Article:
Two of America’s Finest Tragically Lose Their Lives


By Debbie Gregory.

Two men, both of whom served their country, one a veteran and one an active duty servicemember, lost their lives just days apart, both under tragic circumstances.

On Friday, May 26th, Army veteran Ricky Best was stabbed when he stood up to Jeremy Joseph Christian in defense of a girl wearing a hijab and her friend, as Christian launched a slur-filled diatribe at the two aboard a MAX Green Line train in Oregon.

Then on Sunday, May 28th, a tragic parachute malfunction sent a member of the Navy’s elite SEAL parachute team plunging into the Hudson River.

Special Warfare Operator 1st Class Remington J. Peters was taking part in a performance with the elite Leap Frogs skydiving demonstration team during New York Fleet Week.  He landed in the river near Liberty State Park in New Jersey, and was pulled out of the water by the Coast Guard. Peters was sent to the Jersey City Medical Center, where he was pronounced dead.

The Navy is continuing to investigate the accident.

Best, a 23-year retired Army veteran, died on the train from stab wounds inflicted by Christian. Two other men, Taliesin Myrddin Namkai-Meche, 23, and Micah David-Cole Fletcher, 21, were also stabbed. Namkai-Meche later died at the hospital. Fletcher is expected to recover.  The three men tried to talk Christian down from his agitated state.

According to the Navy Special Warfare Center, Peters had completed two combat deployments and had more than 900 parachute jumps. He enlisted in September, 2009, and arrived in Coronado, CA shortly after recruit and preliminary training in Illinois.

Our hearts and thoughts go out to the families and loved ones of these two men who proudly served their country. We thank them both for their service, their bravery and their sacrifices.

Military Connection salutes and proudly serves veterans and service members in the Army, Navy, Air Force, Marines, Coast Guard, Guard and Reserve,  and their families.

Will Air Force Personnel Shortage Have Critical Impacts?


By Debbie Gregory.

Gen. David Goldfein, the Air Force chief of staff , said the service is critically short of personnel and needs to expand by more than 30,000 active-duty service members. Otherwise, the service branch may face challenges in meeting its security obligations, including an air war against Islamic State militants.

Goldfein said he will recommend expanding the size of the active duty Air Force from its current size of about 317,000 to 350,000. It would probably take five or six years to reach the higher level. Under current plans, the Air Force had planned to grow to 321,000.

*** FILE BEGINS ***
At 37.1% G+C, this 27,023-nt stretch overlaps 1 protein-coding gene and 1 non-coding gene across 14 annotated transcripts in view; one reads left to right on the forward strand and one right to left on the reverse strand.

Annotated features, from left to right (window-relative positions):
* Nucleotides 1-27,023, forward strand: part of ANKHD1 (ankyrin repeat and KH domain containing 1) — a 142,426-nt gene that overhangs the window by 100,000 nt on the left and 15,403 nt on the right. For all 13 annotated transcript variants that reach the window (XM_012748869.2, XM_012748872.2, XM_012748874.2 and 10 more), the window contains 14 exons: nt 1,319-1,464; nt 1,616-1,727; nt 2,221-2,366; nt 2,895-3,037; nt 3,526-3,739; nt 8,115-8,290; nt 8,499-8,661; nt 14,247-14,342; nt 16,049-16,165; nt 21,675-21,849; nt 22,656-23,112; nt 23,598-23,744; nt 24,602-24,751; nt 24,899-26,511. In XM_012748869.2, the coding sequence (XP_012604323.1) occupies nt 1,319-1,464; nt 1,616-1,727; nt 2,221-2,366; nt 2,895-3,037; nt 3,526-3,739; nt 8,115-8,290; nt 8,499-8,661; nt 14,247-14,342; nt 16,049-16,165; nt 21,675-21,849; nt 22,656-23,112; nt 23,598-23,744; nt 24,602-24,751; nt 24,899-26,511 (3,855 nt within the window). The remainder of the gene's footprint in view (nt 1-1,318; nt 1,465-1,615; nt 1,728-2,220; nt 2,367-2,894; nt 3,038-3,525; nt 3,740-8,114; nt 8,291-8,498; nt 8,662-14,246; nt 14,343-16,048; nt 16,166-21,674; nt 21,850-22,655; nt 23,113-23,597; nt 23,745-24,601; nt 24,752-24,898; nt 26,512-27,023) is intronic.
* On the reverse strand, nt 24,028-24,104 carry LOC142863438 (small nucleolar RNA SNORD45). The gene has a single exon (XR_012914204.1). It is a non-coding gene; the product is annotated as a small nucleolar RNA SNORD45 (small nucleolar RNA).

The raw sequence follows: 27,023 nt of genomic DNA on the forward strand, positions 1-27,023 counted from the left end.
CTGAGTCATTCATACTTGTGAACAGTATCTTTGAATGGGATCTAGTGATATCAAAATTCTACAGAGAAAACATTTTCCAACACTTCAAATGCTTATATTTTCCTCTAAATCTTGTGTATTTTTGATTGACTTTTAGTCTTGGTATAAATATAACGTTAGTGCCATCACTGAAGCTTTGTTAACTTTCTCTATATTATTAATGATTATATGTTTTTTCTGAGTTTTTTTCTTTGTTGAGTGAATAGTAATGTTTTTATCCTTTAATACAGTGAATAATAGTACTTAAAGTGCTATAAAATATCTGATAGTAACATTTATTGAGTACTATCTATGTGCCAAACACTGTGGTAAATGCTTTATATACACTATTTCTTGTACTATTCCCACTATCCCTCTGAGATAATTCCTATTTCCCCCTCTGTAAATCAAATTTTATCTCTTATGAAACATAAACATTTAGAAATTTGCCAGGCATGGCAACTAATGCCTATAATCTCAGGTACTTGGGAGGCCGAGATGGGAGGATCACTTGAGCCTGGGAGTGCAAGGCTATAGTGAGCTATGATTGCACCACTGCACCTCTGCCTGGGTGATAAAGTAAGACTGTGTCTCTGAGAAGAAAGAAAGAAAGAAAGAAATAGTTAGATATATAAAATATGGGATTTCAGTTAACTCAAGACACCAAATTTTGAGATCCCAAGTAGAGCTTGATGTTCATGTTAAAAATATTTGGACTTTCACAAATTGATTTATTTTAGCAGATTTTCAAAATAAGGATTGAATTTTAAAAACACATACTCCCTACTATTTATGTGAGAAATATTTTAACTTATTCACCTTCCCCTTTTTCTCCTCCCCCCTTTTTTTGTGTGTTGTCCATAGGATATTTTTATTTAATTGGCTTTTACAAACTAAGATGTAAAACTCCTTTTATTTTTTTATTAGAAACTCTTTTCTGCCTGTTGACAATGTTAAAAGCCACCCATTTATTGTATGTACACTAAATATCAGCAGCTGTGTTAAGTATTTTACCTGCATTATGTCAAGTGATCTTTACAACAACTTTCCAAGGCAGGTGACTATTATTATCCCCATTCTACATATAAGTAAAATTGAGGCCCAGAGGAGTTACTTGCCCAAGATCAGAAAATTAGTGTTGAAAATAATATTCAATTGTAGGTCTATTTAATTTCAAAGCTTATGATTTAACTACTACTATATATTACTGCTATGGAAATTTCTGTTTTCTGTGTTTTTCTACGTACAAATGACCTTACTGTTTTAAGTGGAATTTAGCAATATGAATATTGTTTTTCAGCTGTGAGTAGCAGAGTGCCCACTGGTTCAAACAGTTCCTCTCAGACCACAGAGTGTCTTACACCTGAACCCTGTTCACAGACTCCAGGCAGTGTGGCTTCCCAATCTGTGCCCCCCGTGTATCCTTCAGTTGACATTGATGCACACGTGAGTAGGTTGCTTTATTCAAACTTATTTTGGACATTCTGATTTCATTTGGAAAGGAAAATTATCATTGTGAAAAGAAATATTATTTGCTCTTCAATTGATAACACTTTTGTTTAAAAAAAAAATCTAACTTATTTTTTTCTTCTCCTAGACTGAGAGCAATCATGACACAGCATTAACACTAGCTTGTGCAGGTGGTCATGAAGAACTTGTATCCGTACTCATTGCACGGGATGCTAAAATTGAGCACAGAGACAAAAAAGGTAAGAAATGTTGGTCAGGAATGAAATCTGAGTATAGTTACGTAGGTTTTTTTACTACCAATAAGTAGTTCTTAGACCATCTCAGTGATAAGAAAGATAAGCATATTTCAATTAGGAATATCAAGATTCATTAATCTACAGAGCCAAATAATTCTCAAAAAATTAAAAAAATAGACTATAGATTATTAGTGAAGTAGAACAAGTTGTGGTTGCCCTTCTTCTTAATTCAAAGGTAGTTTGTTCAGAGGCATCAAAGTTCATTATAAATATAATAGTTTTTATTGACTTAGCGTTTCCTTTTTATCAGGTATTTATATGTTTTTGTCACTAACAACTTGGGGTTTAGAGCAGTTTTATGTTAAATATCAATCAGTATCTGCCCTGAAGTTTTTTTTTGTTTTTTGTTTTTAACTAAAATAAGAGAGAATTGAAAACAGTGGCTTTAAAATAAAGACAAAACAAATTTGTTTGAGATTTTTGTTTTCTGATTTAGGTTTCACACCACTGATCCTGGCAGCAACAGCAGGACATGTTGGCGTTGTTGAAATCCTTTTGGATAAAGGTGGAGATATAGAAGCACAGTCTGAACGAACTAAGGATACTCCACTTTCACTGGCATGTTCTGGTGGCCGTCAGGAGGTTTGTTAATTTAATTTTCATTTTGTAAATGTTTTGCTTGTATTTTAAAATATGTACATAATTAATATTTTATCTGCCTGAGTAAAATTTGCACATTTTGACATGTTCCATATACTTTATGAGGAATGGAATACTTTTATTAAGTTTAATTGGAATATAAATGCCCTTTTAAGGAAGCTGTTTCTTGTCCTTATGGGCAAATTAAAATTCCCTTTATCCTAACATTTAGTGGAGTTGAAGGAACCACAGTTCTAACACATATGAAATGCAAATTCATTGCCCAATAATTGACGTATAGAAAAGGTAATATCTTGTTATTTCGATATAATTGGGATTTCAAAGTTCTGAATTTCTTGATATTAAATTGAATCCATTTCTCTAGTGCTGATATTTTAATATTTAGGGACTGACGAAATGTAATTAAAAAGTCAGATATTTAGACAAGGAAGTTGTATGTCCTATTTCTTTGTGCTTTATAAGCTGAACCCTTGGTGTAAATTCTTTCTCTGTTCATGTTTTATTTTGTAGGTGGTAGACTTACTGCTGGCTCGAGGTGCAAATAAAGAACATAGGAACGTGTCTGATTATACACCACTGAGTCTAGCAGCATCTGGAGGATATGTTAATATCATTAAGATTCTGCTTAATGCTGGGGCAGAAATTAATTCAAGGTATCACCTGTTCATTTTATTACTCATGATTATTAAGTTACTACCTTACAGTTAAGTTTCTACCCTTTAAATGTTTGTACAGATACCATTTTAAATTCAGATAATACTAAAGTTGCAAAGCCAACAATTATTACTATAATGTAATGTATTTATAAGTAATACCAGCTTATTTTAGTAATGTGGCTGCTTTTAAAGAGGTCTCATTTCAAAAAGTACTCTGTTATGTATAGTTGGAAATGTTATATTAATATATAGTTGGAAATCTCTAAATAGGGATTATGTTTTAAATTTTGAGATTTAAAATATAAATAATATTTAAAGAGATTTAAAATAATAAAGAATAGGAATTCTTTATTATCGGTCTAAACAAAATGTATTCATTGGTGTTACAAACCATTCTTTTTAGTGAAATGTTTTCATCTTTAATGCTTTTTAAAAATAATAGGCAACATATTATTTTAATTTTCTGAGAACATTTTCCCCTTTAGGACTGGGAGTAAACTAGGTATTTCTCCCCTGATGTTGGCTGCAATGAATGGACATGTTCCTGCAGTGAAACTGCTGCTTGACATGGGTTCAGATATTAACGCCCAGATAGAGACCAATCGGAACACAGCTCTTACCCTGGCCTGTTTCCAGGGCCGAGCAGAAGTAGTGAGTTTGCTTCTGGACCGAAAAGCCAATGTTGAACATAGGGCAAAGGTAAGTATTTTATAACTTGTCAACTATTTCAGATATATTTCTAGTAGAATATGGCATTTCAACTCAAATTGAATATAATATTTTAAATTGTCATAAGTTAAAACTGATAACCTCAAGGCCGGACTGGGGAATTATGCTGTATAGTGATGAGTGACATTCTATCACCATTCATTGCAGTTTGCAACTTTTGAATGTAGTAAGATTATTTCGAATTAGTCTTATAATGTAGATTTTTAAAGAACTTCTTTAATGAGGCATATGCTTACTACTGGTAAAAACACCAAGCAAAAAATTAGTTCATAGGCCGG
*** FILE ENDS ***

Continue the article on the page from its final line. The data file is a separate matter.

At the start of the Gulf War, the Air Force had 134 fighter squadrons. Over the past few decades, that number has been cut to 55.

Yet, the Air Force is conducting nearly 70 percent of the strike missions against ISIS and conducting 90 percent of midair refueling missions over Iraq and Syria since August 2014.

Goldfein, who is described as a pilot’s pilot, has not just flown F-16s and F-117As, the kind of warplanes associated with an Air Force officer. He has also piloted the MQ-9 Reaper.

The Air Force is delivering weapons and ammunition to Iraqi forces battling the Islamic State, and has air-dropped supplies to a rebel force marching on Raqqa, the Islamic State’s de facto capital in Syria. It is also responding to other global crises.

Russia and China are emerging as potential threats that could challenge the U.S. military in ways the Islamic State has not. China is expanding its presence in the South China Sea and Russia has become a major player in Syria’s civil war, siding with the regime of President Bashar Assad.

The U.S. Air Force has rarely been challenged in the skies during its campaign against the Islamic State. That could change if the United States were to face another nation’s military capable of challenging the U.S. military’s technological advantages.

Military Connection salutes and proudly serves veterans and service members in the Army, Navy, Air Force, Marines, Coast Guard, Guard and Reserve,  and their families.

U.S. Troops Infected With Zika


By Debbie Gregory.

More than 40 members of the U.S. military have contracted the Zika virus this year in countries where it is present, government officials said; among them a pregnant woman, for whom Zika can be particularly dangerous.